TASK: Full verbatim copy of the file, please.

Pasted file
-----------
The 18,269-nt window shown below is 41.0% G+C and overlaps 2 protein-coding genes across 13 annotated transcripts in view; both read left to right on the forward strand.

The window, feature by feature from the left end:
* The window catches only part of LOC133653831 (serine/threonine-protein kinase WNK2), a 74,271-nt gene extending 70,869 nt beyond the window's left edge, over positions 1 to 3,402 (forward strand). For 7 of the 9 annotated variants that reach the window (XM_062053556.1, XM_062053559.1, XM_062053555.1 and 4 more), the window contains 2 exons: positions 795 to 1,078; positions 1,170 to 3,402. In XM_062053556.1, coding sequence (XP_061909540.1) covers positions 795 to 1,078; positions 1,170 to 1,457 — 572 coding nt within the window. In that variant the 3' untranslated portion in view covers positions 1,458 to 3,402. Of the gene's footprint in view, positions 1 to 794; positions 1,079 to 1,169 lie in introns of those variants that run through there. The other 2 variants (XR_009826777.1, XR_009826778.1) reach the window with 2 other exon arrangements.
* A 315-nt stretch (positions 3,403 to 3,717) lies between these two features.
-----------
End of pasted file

The 18,269-nt window shown below is 41.0% G+C and overlaps 2 protein-coding genes across 13 annotated transcripts in view; both read left to right on the forward strand.

The window, feature by feature from the left end:
* The window catches only part of LOC133653831 (serine/threonine-protein kinase WNK2), a 74,271-nt gene extending 70,869 nt beyond the window's left edge, over positions 1 to 3,402 (forward strand). For 7 of the 9 annotated variants that reach the window (XM_062053556.1, XM_062053559.1, XM_062053555.1 and 4 more), the window contains 2 exons: positions 795 to 1,078; positions 1,170 to 3,402. In XM_062053556.1, coding sequence (XP_061909540.1) covers positions 795 to 1,078; positions 1,170 to 1,457 — 572 coding nt within the window. In that variant the 3' untranslated portion in view covers positions 1,458 to 3,402. Of the gene's footprint in view, positions 1 to 794; positions 1,079 to 1,169 lie in introns of those variants that run through there. The other 2 variants (XR_009826777.1, XR_009826778.1) reach the window with 2 other exon arrangements.
* A 315-nt stretch (positions 3,403 to 3,717) lies between these two features.